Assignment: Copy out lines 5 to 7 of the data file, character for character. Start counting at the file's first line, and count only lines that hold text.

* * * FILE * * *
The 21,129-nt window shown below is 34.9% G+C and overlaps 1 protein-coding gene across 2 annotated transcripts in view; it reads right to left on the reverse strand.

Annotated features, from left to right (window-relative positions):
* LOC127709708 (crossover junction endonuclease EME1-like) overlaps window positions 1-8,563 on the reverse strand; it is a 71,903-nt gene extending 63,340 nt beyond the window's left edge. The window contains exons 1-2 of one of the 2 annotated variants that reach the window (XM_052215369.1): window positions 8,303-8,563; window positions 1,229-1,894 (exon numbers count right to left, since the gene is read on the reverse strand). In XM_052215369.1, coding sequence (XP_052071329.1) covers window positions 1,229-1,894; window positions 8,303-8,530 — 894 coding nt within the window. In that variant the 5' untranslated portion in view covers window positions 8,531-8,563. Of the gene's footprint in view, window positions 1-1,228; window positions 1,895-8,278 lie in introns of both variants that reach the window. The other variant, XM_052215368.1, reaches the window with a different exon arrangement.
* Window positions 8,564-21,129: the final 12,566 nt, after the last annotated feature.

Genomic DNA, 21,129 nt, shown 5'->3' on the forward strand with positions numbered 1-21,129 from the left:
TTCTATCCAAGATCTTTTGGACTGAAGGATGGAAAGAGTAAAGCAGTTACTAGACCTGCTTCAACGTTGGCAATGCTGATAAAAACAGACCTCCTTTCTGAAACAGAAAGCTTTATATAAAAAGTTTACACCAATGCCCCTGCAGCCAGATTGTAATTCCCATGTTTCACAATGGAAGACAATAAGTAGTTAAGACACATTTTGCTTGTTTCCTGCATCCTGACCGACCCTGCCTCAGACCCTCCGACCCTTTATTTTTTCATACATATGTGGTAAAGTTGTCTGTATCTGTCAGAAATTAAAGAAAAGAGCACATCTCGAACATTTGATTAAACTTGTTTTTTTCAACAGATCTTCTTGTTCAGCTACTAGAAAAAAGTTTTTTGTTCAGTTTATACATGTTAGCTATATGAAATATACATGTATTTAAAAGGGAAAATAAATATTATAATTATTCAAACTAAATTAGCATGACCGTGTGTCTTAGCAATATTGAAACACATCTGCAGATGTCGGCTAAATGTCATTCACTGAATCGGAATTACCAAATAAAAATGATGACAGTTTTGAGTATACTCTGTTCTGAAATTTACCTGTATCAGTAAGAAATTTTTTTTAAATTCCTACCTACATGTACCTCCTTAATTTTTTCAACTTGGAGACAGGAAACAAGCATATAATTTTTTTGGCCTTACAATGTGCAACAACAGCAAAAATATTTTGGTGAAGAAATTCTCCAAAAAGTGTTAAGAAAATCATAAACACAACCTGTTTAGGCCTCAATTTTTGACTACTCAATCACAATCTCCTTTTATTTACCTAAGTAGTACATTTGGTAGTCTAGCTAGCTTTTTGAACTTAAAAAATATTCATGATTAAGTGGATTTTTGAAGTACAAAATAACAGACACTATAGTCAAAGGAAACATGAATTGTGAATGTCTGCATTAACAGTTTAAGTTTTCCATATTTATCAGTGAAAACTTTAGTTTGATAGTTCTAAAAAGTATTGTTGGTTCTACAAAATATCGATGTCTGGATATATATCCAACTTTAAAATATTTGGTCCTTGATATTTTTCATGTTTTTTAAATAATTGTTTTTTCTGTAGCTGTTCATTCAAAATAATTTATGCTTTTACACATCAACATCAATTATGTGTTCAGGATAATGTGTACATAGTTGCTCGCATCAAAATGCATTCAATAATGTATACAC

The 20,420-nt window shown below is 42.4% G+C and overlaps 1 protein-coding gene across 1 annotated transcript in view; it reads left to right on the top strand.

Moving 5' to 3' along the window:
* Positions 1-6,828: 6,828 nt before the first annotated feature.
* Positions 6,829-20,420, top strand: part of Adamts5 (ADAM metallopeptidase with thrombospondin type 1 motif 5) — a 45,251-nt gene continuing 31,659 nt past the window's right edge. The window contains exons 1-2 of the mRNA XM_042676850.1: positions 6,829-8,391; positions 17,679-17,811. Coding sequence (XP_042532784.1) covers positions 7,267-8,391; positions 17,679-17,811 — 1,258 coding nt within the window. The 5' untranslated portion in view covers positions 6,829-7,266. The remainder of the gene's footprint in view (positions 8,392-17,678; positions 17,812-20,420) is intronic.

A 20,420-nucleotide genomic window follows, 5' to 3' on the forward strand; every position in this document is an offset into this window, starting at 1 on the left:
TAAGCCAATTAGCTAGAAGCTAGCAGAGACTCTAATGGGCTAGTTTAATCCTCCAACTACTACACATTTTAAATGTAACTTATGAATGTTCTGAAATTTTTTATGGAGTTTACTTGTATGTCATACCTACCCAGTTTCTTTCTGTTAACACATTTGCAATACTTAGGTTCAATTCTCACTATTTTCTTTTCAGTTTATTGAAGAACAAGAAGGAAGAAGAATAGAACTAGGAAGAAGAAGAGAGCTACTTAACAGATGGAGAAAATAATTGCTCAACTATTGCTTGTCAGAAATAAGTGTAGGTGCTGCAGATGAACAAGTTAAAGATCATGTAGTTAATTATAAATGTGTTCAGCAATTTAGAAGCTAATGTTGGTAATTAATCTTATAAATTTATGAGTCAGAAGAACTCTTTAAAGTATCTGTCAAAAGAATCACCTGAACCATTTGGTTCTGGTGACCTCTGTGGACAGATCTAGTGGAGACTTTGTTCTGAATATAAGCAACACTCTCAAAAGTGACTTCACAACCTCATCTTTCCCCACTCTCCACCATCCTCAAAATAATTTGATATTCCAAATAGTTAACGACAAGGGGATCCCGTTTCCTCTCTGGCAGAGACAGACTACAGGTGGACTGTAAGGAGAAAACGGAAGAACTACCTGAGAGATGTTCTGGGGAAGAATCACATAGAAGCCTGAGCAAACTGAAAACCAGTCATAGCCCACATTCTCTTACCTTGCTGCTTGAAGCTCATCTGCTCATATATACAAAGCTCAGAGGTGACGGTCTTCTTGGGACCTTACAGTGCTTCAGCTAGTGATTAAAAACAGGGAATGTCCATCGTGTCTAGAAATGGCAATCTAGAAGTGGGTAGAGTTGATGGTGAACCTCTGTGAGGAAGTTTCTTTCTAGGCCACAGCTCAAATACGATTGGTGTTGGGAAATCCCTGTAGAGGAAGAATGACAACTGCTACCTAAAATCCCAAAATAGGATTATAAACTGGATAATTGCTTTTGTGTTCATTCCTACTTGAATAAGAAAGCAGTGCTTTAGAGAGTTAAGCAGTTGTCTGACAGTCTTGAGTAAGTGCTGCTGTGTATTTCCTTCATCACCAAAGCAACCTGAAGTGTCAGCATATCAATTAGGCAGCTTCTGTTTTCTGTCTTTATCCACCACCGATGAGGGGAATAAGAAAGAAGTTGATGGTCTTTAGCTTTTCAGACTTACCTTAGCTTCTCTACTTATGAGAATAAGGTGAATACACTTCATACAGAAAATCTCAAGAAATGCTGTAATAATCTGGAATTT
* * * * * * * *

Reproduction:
Genomic DNA, 21,129 nt, shown 5'->3' on the forward strand with positions numbered 1-21,129 from the left:
TTCTATCCAAGATCTTTTGGACTGAAGGATGGAAAGAGTAAAGCAGTTACTAGACCTGCTTCAACGTTGGCAATGCTGATAAAAACAGACCTCCTTTCTGAAACAGAAAGCTTTATATAAAAAGTTTACACCAATGCCCCTGCAGCCAGATTGTAATTCCCATGTTTCACAATGGAAGACAATAAGTAGTTAAGACACATTTTGCTTGTTTCCTGCATCCTGACCGACCCTGCCTCAGACCCTCCGACCCTTTATTTTTTCATACATATGTGGTAAAGTTGTCTGTATCTGTCAGAAATTAAAGAAAAGAGCACATCTCGAACATTTGATTAAACTTGTTTTTTTCAACAGATCTTCTTGTTCAGCTACTAGAAAAAAGTTTTTTGTTCAGTTTATACATGTTAGCTATATGAAATATACATGTATTTAAAAGGGAAAATAAATATTATAATTATTCAAACTAAATTAGCATGACCGTGTGTCTTAGCAATATTGAAACACATCTGCAGATGTCGGCTAAATGTCATTCACTGAATCGGAATTACCAAATAAAAATGATGACAGTTTTGAGTATACTCTGTTCTGAAATTTACCTGTATCAGTAAGAAATTTTTTTTAAATTCCTACCTACATGTACCTCCTTAATTTTTTCAACTTGGAGACAGGAAACAAGCATATAATTTTTTTGGCCTTACAATGTGCAACAACAGCAAAAATATTTTGGTGAAGAAATTCTCCAAAAAGTGTTAAGAAAATCATAAACACAACCTGTTTAGGCCTCAATTTTTGACTACTCAATCACAATCTCCTTTTATTTACCTAAGTAGTACATTTGGTAGTCTAGCTAGCTTTTTGAACTTAAAAAATATTCATGATTAAGTGGATTTTTGAAGTACAAAATAACAGACACTATAGTCAAAGGAAACATGAATTGTGAATGTCTGCATTAACAGTTTAAGTTTTCCATATTTATCAGTGAAAACTTTAGTTTGATAGTTCTAAAAAGTATTGTTGGTTCTACAAAATATCGATGTCTGGATATATATCCAACTTTAAAATATTTGGTCCTTGATATTTTTCATGTTTTTTAAATAATTGTTTTTTCTGTAGCTGTTCATTCAAAATAATTTATGCTTTTACACATCAACATCAATTATGTGTTCAGGATAATGTGTACATAGTTGCTCGCATCAAAATGCATTCAATAATGTATACAC

The 20,420-nt window shown below is 42.4% G+C and overlaps 1 protein-coding gene across 1 annotated transcript in view; it reads left to right on the top strand.